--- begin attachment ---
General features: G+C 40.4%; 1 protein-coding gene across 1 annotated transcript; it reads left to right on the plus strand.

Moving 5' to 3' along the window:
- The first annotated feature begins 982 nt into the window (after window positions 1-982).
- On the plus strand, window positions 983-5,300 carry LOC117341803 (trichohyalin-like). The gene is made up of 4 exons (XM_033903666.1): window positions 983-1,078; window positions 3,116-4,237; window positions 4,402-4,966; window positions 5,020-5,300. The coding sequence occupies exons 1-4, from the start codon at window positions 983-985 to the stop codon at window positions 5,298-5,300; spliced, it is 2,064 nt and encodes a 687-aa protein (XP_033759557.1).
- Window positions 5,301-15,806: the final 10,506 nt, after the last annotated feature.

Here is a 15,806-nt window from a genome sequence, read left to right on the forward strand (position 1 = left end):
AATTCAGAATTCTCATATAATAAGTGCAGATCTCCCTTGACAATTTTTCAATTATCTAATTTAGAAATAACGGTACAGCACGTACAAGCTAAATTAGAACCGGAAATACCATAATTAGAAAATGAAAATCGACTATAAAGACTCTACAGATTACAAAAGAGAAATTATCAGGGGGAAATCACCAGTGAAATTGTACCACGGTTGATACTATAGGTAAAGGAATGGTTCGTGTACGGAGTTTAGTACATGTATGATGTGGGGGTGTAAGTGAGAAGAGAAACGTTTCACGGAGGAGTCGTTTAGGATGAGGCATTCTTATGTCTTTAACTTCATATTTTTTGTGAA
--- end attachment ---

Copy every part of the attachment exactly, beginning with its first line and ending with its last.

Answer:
General features: G+C 40.4%; 1 protein-coding gene across 1 annotated transcript; it reads left to right on the plus strand.

Moving 5' to 3' along the window:
- The first annotated feature begins 982 nt into the window (after window positions 1-982).
- On the plus strand, window positions 983-5,300 carry LOC117341803 (trichohyalin-like). The gene is made up of 4 exons (XM_033903666.1): window positions 983-1,078; window positions 3,116-4,237; window positions 4,402-4,966; window positions 5,020-5,300. The coding sequence occupies exons 1-4, from the start codon at window positions 983-985 to the stop codon at window positions 5,298-5,300; spliced, it is 2,064 nt and encodes a 687-aa protein (XP_033759557.1).
- Window positions 5,301-15,806: the final 10,506 nt, after the last annotated feature.

Here is a 15,806-nt window from a genome sequence, read left to right on the forward strand (position 1 = left end):
AATTCAGAATTCTCATATAATAAGTGCAGATCTCCCTTGACAATTTTTCAATTATCTAATTTAGAAATAACGGTACAGCACGTACAAGCTAAATTAGAACCGGAAATACCATAATTAGAAAATGAAAATCGACTATAAAGACTCTACAGATTACAAAAGAGAAATTATCAGGGGGAAATCACCAGTGAAATTGTACCACGGTTGATACTATAGGTAAAGGAATGGTTCGTGTACGGAGTTTAGTACATGTATGATGTGGGGGTGTAAGTGAGAAGAGAAACGTTTCACGGAGGAGTCGTTTAGGATGAGGCATTCTTATGTCTTTAACTTCATATTTTTTGTGAA